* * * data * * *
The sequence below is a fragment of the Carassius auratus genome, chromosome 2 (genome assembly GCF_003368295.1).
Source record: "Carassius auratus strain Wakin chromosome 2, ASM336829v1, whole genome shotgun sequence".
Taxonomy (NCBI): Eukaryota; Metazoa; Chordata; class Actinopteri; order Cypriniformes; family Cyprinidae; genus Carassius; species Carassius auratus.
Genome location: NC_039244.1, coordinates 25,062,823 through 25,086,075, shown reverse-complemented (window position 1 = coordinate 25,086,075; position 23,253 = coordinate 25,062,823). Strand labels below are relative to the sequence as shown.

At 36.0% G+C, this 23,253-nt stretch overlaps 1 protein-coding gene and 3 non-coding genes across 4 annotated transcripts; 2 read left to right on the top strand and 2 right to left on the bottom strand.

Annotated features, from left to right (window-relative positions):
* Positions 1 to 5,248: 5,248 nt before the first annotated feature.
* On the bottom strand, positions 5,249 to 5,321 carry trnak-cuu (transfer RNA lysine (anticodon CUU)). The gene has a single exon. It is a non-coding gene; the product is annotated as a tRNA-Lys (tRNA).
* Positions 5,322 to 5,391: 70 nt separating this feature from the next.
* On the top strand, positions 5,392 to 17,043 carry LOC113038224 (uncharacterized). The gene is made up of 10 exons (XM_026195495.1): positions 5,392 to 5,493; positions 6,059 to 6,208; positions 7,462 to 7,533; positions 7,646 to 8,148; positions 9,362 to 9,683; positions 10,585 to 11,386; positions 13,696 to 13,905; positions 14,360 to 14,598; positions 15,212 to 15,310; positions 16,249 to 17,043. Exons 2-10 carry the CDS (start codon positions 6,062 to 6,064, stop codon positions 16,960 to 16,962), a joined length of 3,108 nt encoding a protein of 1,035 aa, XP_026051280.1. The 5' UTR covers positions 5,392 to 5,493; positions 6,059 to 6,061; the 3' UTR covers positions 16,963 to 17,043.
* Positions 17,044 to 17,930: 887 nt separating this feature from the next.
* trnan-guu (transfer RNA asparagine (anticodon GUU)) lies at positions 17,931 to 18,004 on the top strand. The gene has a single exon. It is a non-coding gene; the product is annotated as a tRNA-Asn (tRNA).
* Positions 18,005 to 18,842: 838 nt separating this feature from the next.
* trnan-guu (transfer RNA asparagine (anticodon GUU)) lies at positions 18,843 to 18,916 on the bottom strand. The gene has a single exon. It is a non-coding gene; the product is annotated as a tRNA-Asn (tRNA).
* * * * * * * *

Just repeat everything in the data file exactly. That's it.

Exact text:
The sequence below is a fragment of the Carassius auratus genome, chromosome 2 (genome assembly GCF_003368295.1).
Source record: "Carassius auratus strain Wakin chromosome 2, ASM336829v1, whole genome shotgun sequence".
Taxonomy (NCBI): Eukaryota; Metazoa; Chordata; class Actinopteri; order Cypriniformes; family Cyprinidae; genus Carassius; species Carassius auratus.
Genome location: NC_039244.1, coordinates 25,062,823 through 25,086,075, shown reverse-complemented (window position 1 = coordinate 25,086,075; position 23,253 = coordinate 25,062,823). Strand labels below are relative to the sequence as shown.

At 36.0% G+C, this 23,253-nt stretch overlaps 1 protein-coding gene and 3 non-coding genes across 4 annotated transcripts; 2 read left to right on the top strand and 2 right to left on the bottom strand.

Annotated features, from left to right (window-relative positions):
* Positions 1 to 5,248: 5,248 nt before the first annotated feature.
* On the bottom strand, positions 5,249 to 5,321 carry trnak-cuu (transfer RNA lysine (anticodon CUU)). The gene has a single exon. It is a non-coding gene; the product is annotated as a tRNA-Lys (tRNA).
* Positions 5,322 to 5,391: 70 nt separating this feature from the next.
* On the top strand, positions 5,392 to 17,043 carry LOC113038224 (uncharacterized). The gene is made up of 10 exons (XM_026195495.1): positions 5,392 to 5,493; positions 6,059 to 6,208; positions 7,462 to 7,533; positions 7,646 to 8,148; positions 9,362 to 9,683; positions 10,585 to 11,386; positions 13,696 to 13,905; positions 14,360 to 14,598; positions 15,212 to 15,310; positions 16,249 to 17,043. Exons 2-10 carry the CDS (start codon positions 6,062 to 6,064, stop codon positions 16,960 to 16,962), a joined length of 3,108 nt encoding a protein of 1,035 aa, XP_026051280.1. The 5' UTR covers positions 5,392 to 5,493; positions 6,059 to 6,061; the 3' UTR covers positions 16,963 to 17,043.
* Positions 17,044 to 17,930: 887 nt separating this feature from the next.
* trnan-guu (transfer RNA asparagine (anticodon GUU)) lies at positions 17,931 to 18,004 on the top strand. The gene has a single exon. It is a non-coding gene; the product is annotated as a tRNA-Asn (tRNA).
* Positions 18,005 to 18,842: 838 nt separating this feature from the next.
* trnan-guu (transfer RNA asparagine (anticodon GUU)) lies at positions 18,843 to 18,916 on the bottom strand. The gene has a single exon. It is a non-coding gene; the product is annotated as a tRNA-Asn (tRNA).